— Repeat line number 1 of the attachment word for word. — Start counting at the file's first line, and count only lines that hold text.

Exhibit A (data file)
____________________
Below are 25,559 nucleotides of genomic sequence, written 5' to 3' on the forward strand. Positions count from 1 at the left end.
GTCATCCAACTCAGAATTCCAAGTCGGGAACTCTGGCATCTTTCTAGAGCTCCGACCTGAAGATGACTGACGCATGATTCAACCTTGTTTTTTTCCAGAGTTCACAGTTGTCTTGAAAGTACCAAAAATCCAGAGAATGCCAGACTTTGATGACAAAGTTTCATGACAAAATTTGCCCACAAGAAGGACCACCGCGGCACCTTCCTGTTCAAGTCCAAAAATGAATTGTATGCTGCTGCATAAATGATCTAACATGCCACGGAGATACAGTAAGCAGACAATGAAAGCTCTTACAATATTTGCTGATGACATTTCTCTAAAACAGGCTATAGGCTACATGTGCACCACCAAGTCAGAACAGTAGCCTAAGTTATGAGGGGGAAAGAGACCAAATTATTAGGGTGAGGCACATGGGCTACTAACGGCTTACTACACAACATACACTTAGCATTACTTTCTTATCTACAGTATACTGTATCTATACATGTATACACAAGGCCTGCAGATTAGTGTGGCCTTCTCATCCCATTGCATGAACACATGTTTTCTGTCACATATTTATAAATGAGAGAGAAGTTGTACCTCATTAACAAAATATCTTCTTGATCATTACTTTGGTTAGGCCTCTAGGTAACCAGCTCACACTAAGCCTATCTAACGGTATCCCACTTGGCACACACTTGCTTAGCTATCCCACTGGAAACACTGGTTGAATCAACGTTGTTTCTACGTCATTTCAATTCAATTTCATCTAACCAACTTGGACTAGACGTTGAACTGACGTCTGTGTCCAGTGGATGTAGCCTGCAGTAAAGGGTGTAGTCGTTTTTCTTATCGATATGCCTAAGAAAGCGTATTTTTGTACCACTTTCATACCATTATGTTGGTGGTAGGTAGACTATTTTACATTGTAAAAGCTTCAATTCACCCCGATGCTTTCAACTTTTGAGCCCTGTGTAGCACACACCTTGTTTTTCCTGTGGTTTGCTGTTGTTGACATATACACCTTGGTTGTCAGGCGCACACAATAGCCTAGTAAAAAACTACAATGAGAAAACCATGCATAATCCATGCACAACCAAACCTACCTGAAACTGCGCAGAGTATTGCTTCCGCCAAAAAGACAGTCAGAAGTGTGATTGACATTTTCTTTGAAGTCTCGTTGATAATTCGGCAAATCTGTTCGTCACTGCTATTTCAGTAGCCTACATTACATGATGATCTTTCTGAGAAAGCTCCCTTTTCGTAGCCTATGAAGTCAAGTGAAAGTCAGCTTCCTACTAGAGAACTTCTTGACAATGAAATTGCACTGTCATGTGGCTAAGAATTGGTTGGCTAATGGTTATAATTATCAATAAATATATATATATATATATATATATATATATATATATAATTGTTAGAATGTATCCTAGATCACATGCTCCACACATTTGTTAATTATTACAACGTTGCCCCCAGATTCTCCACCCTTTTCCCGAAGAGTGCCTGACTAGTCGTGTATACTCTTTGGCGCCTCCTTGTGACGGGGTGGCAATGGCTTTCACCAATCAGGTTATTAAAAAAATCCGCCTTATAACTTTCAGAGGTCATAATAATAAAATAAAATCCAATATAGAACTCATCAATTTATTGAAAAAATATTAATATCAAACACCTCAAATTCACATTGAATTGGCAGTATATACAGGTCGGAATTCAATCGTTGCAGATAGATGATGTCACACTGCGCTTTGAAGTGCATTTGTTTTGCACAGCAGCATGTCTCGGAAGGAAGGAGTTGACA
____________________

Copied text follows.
Below are 25,559 nucleotides of genomic sequence, written 5' to 3' on the forward strand. Positions count from 1 at the left end.